Coast to Costa was conceived from a desire to return to a beloved country, but has since developed as a means for pushing others outside of their comfort zones and into a world beyond their own. Andrew got his start in the restaurant world nearly 12 years ago as a busser and then server at The Culinary Institute of America in San Francisco. Yet it wasn’t until a transformative four years in Spain—where he expanded his palate and gained proficiency in the language—that he crossed over into the travel business.
During a visit home in the summer of 2009, the economic crisis simultaneously hit Spain, resulting in a denied visa for Andrew’s return. As disappointing as it was, he rolled with the punches and quickly jumped back into San Francisco’s restaurant scene, becoming the ham and cheese buyer for a high-end tapas restaurant. This position, however, only served to deepen his longing to return to Spain, as he was building relationships within the Spanish food and wine industry. These contacts eventually started inviting Andrew abroad for free tastings and tours if he brought a group along; thus the idea for a travel company was born.
Beginning with trips to Spain in 2012, and later expanding to Mexico and Cuba, it’s only been in the last year that Coast to Costa has taken off. The major change? Andrew brought his wife of one year onto his team. While Andrew is gregarious, savvy and the man on the ground for every trip, Natalie exhibits a more reserved kindness, focused attitude and most importantly, incredible organizational skill. With her background in marketing and ability to keep the logistical end of things running smoothly when her husband is out of the country, Coast to Costa has begun to flourish. “It works well because we have different strengths,” Natalie asserts, flashing a knowing smile at her husband.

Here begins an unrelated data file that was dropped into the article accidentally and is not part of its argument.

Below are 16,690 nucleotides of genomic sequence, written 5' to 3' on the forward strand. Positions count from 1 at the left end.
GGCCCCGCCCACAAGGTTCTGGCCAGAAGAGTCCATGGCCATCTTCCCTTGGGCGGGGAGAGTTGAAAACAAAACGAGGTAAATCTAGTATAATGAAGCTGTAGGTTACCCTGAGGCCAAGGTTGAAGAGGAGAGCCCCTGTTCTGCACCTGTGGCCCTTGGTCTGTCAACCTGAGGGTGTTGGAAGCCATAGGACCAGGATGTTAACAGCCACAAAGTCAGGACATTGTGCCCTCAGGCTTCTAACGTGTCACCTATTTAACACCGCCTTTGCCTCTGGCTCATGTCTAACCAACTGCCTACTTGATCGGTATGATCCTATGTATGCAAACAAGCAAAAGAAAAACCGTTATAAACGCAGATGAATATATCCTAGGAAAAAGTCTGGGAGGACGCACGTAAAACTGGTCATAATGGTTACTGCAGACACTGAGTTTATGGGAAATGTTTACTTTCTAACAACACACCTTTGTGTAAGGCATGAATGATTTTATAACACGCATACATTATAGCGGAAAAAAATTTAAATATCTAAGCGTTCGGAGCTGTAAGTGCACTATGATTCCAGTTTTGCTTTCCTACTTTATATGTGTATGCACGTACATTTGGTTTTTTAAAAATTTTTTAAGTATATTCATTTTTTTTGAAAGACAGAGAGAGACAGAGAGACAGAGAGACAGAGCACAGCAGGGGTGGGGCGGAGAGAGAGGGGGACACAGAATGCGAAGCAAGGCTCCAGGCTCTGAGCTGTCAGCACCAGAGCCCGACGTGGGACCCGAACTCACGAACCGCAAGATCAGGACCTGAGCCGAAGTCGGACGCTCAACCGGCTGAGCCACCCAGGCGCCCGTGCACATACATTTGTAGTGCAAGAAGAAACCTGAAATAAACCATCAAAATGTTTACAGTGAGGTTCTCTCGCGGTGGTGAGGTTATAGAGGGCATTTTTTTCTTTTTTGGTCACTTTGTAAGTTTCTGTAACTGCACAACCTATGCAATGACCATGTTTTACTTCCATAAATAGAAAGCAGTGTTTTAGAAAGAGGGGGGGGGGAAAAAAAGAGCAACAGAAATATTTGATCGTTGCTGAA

As we cross the border into Mexico, the air seems to shift, and I find myself bombarding Andrew with one question after another regarding each stop on our itinerary. Today’s destination is Valle de Guadalupe—Mexican wine country. Although the region has been producing wine for centuries due to its mediterranean microclimate and historic Spanish presence, it has only recently started gaining recognition for its artisanal wineries, boutique hotels and Baja Mediterranean gastronomic concept.